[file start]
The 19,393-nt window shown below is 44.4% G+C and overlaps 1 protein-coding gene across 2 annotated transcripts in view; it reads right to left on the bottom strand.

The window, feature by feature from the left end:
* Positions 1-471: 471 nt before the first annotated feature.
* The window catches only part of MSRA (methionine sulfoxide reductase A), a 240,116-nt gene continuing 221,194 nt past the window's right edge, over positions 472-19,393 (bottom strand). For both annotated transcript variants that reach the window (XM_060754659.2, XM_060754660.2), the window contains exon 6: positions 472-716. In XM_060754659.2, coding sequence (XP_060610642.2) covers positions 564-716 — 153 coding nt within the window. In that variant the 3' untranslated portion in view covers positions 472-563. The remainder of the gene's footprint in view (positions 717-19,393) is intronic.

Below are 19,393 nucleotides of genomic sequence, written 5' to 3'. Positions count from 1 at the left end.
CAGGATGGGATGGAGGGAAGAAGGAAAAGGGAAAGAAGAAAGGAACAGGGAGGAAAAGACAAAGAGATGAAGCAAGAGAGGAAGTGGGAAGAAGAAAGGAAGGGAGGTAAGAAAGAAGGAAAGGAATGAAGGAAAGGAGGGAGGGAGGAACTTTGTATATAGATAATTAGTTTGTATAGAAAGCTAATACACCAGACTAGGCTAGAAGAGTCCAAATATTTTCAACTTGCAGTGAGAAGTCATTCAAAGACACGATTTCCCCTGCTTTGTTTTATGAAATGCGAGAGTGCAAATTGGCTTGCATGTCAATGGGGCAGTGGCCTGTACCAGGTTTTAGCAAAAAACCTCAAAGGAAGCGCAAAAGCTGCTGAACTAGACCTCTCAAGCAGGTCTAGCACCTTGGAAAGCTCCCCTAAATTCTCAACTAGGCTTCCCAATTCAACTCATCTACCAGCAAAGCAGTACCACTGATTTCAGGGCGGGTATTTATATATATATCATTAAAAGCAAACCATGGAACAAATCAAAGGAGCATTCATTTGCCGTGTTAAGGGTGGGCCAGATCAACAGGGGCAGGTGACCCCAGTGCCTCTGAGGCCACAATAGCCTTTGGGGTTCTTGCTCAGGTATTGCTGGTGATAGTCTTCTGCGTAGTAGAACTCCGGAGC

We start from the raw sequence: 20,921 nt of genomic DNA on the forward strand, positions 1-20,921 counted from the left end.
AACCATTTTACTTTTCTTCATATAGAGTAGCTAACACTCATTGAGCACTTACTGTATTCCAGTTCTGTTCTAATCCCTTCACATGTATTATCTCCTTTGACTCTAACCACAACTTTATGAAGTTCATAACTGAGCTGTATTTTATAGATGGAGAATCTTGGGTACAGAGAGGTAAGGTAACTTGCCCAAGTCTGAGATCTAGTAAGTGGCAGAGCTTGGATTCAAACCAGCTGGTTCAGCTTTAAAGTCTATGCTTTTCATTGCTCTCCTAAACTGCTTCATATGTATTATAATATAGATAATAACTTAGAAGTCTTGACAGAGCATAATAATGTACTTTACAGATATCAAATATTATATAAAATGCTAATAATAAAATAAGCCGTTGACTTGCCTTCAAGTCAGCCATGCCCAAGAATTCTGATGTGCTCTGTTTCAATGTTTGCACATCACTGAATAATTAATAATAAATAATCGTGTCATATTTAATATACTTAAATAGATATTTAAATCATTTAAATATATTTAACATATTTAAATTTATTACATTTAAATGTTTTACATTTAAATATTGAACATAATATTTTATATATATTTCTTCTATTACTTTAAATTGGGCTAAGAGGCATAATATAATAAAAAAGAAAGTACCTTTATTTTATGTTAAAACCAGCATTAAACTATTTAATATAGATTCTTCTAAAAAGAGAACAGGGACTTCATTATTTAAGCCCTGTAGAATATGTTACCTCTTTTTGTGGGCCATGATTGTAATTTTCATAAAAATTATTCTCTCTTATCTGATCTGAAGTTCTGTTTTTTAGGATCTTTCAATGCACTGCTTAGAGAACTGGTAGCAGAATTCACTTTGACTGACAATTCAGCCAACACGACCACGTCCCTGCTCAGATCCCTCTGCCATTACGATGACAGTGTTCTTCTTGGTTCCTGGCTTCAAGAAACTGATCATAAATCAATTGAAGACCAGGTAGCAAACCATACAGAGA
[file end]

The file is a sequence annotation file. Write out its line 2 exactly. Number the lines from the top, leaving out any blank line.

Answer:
The window, feature by feature from the left end: